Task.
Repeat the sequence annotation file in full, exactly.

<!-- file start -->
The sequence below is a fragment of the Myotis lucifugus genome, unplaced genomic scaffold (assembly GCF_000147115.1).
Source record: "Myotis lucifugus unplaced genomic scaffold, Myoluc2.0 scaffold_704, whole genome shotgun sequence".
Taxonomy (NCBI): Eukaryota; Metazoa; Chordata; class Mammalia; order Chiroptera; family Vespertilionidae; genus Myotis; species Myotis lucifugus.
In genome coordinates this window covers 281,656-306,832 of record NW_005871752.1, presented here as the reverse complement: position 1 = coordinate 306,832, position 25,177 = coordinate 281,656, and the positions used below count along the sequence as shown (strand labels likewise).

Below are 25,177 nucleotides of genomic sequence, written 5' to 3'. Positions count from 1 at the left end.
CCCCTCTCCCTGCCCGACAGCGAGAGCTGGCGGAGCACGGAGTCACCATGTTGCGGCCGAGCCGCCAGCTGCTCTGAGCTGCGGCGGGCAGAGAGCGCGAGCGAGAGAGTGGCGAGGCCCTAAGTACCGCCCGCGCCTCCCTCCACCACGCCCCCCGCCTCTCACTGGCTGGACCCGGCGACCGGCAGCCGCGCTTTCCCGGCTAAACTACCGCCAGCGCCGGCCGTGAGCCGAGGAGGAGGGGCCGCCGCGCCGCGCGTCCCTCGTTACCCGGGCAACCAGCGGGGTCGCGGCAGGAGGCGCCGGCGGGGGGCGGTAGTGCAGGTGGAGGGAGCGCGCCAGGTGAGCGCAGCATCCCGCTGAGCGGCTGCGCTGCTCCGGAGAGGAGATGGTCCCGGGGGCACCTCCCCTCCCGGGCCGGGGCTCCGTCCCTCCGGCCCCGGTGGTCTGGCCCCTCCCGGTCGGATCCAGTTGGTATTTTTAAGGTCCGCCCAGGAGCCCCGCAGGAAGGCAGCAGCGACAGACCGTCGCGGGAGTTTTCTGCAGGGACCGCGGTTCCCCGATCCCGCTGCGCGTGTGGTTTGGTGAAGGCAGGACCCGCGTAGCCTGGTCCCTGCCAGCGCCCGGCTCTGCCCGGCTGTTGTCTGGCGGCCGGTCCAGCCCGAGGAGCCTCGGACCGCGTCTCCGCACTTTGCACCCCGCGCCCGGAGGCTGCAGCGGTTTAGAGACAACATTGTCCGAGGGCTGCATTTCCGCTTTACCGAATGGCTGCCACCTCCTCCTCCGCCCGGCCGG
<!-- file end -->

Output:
The sequence below is a fragment of the Myotis lucifugus genome, unplaced genomic scaffold (assembly GCF_000147115.1).
Source record: "Myotis lucifugus unplaced genomic scaffold, Myoluc2.0 scaffold_704, whole genome shotgun sequence".
Taxonomy (NCBI): Eukaryota; Metazoa; Chordata; class Mammalia; order Chiroptera; family Vespertilionidae; genus Myotis; species Myotis lucifugus.
In genome coordinates this window covers 281,656-306,832 of record NW_005871752.1, presented here as the reverse complement: position 1 = coordinate 306,832, position 25,177 = coordinate 281,656, and the positions used below count along the sequence as shown (strand labels likewise).

Below are 25,177 nucleotides of genomic sequence, written 5' to 3'. Positions count from 1 at the left end.
CCCCTCTCCCTGCCCGACAGCGAGAGCTGGCGGAGCACGGAGTCACCATGTTGCGGCCGAGCCGCCAGCTGCTCTGAGCTGCGGCGGGCAGAGAGCGCGAGCGAGAGAGTGGCGAGGCCCTAAGTACCGCCCGCGCCTCCCTCCACCACGCCCCCCGCCTCTCACTGGCTGGACCCGGCGACCGGCAGCCGCGCTTTCCCGGCTAAACTACCGCCAGCGCCGGCCGTGAGCCGAGGAGGAGGGGCCGCCGCGCCGCGCGTCCCTCGTTACCCGGGCAACCAGCGGGGTCGCGGCAGGAGGCGCCGGCGGGGGGCGGTAGTGCAGGTGGAGGGAGCGCGCCAGGTGAGCGCAGCATCCCGCTGAGCGGCTGCGCTGCTCCGGAGAGGAGATGGTCCCGGGGGCACCTCCCCTCCCGGGCCGGGGCTCCGTCCCTCCGGCCCCGGTGGTCTGGCCCCTCCCGGTCGGATCCAGTTGGTATTTTTAAGGTCCGCCCAGGAGCCCCGCAGGAAGGCAGCAGCGACAGACCGTCGCGGGAGTTTTCTGCAGGGACCGCGGTTCCCCGATCCCGCTGCGCGTGTGGTTTGGTGAAGGCAGGACCCGCGTAGCCTGGTCCCTGCCAGCGCCCGGCTCTGCCCGGCTGTTGTCTGGCGGCCGGTCCAGCCCGAGGAGCCTCGGACCGCGTCTCCGCACTTTGCACCCCGCGCCCGGAGGCTGCAGCGGTTTAGAGACAACATTGTCCGAGGGCTGCATTTCCGCTTTACCGAATGGCTGCCACCTCCTCCTCCGCCCGGCCGG